Bishop Bans Blessing for Italian Democratic Party, Outcry Ensues

by Juliana Freitag • ChurchMilitant • December 7, 2017

Democratic Party leads Italy in pushing pro-abortion, pro-LGBTQUEER agenda. Could this be a sign that the Democratic Party’s influence on the Church is on the wane?

The liberals in the Viterbo, Italy diocese are in an uproar over a blessing ban. The Bishop, Lino Fumagalli, banned all blessings in the inaugurations of political parties’ offices in the city, except when done privately. Obedient to the bishop’s orders, two priests refused to give an official blessing in the opening ceremony of the new office of the Democratic Party (or PD, Partito Democratico) in town.

The reaction was immediate, if unexpected. In power since 2013, PD has been responsible for aggressively pushing anti-Catholic, extremely unpopular laws in Italy, all to keep up with their progressive agenda: they’ve approved homosexual civil unions, introduced gender theory in schools and allowed the country to take in an unmanageable influx of migrants; their disastrous government has seen the biggest flight of Italians from their country since the post-war era (the numbers of emigrating Italians for 2017 were 250,000, when in the immediate post-war they were close to 300,000).

The unemployment rate among youth is increasing alarmingly (37% of young people were unemployed in Italy, according to official data released in July), while the number of marriages and the birthrate have both reached historic lows, leading to a demographic crisis.

Marian procession in Viterbo led by Bp. Fumagalli

Meanwhile, PD supporters are fasting for the approval of Ius Soli, a controversial bill that would grant Italian citizenship to children of foreigners independently of the parents’ citizenship, and battling for “urgent” causes like punishing “homophobia” (a recent survey from the Pew Research Center revealed that 74% of Italians accept homosexuality — hardly a homophobic country), or promoting bills to facilitate abortion. All very charitable politics, indeed.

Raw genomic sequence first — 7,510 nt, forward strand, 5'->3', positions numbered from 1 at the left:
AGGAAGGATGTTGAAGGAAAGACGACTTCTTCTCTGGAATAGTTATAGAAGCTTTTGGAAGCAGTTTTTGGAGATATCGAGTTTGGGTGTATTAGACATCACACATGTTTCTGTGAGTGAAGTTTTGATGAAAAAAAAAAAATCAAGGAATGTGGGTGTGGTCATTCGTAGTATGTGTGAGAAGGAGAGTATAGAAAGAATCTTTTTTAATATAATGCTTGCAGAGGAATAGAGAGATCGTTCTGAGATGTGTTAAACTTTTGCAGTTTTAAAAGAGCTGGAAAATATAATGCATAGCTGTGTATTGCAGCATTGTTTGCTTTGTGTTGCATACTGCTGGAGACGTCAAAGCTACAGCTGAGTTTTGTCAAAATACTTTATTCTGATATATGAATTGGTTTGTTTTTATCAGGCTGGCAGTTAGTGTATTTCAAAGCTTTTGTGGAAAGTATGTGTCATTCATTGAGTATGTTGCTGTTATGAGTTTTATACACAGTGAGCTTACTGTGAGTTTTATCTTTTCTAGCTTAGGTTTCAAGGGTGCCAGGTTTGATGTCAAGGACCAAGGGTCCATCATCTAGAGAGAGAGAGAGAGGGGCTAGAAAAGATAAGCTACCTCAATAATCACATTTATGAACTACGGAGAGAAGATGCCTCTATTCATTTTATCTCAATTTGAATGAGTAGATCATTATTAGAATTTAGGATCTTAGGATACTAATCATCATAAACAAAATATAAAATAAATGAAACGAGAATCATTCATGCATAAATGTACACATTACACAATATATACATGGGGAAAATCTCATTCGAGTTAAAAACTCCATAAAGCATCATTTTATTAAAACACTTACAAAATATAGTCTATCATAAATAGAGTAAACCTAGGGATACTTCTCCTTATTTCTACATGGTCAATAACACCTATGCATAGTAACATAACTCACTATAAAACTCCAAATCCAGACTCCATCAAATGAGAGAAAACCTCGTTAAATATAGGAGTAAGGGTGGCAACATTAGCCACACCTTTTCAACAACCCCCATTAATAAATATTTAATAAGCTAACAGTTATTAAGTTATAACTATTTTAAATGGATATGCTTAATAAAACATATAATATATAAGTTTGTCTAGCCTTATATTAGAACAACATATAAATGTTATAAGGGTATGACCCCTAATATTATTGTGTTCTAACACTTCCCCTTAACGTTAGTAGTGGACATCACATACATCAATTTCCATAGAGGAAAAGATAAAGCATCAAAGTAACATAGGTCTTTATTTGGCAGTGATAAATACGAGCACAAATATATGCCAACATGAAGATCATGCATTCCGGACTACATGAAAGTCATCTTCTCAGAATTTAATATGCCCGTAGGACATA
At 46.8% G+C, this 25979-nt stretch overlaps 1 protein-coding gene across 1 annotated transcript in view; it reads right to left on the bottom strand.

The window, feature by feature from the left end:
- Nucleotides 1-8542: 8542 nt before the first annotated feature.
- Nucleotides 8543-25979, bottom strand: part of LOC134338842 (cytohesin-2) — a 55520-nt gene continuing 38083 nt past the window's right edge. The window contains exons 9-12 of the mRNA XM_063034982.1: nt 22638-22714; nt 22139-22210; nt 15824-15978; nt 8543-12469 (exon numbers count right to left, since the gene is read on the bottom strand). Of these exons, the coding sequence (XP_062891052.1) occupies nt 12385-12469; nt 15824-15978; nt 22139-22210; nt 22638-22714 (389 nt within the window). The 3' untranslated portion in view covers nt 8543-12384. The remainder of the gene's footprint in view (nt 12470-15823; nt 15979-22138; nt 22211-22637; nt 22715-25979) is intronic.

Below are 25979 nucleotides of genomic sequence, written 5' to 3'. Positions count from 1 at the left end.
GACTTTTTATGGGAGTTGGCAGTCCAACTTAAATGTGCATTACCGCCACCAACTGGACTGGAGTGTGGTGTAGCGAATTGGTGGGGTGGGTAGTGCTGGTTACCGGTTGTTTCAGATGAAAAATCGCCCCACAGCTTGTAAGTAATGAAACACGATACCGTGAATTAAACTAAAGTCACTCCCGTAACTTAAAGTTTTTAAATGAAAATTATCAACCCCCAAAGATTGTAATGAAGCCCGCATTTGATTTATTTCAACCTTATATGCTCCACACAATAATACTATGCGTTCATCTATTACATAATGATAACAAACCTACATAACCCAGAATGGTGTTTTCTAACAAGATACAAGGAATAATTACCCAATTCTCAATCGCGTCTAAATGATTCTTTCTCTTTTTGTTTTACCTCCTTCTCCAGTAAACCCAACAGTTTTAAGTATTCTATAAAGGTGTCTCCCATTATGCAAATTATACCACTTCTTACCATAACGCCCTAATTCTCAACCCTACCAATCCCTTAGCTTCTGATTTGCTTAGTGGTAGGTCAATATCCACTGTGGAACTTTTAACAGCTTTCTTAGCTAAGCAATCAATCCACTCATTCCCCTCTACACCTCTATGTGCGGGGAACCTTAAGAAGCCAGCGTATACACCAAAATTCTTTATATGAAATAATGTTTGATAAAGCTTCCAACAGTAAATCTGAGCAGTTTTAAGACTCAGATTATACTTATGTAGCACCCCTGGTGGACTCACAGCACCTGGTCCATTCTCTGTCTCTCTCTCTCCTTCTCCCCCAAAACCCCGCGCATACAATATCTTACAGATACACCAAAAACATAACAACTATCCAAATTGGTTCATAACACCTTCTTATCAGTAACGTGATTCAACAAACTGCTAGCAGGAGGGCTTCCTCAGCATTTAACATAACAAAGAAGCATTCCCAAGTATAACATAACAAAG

Giuseppe Fioroni, a deputy from the so-called Catholic wing of the Italian Democratic Party and prominent public figure in his hometown of Viterbo, didn’t take the blessing ban lightly.

“This has no precedent in the history … of our Republic,” he complained, adding, “This contradicts the Pope’s invitation to Catholics to engage in politics. This behavior is the expression of someone who looks to the past. I believe and I hope that the bishop wishes to rethink this attitude.”

He went on, “Infallibility concerns only the pope, not the bishops.”

The deputy can be seen expressing his indignation in a video where he vows that “this doesn’t finish here.”

The Curia of Viterbo responded with a note:

Regarding the provocative and disrespectful declarations aimed at the Bishop of Viterbo Lino Fumagalli, it’s not a habit of the Church to bless party offices, by definition a “part,” while the Church is universal. … This ecclesiastical procedure intends to avoid easy manipulations, as now demonstrated by the specific case of the new PD office in Viterbo.

Newspaper Libero called the incident “a sign of times,” as Fioroni has been all-powerful in Viterbo for decades. “A leaf doesn’t move if Fioroni doesn’t want it to” goes the local saying. Could this be a sign that the Democratic Party’s influence on the Church is on the wane?

The episode took place shortly after the impromptu rally headed by former Prime Minister and current secretary of the Italian Democratic Party, Matteo Renzi, inside the paleo-Christian cathedral of Paestum, in southern Italy. Renzi is currently touring Italy as part of PD’s campaign for the 2018 Italian Parliament elections.

During his stop in the province of Salerno, local PD politicians invited Renzi to speak from the cathedral pulpit, allegedly without the authorization of the diocese. (The cathedral had been opened that day for an archaeological tourism event).

Father Johnny Kaitharath, the parish priest, declared he didn’t even know Renzi was in town. “It has all been organized by local politicians,” he said. “These are the crosses we must carry.”

Bishop Antonino Raspanti of Acireale and vice president of the South Region division of the Italian Bishops Conference commented, “I don’t understand how Renzi thought he could preach politics from the pulpit. This is all very strange. … We can all understand, with a bit of common sense, that an eminent Party secretary rallying in a place of worship is inappropriate.”

Renzi’s behavior is much more than “inappropriate.” It’s sacrilegious. Using a pulpit of a consecrated church as a platform for anti-Catholic propaganda is downright demonic. But it certainly isn’t “strange”: The Democratic Party, just like the rest of the liberal world, is standing firmly against all that is sacred. Their neurotic arrogance comes from the need to destroy the Church from within; it’s not enough to be outside of the Church, but the Church must approve of their wickedness, adapt to their perversions, bless their reign of evil. As long as the Church exists on earth, the Prince of their world cannot prevail.

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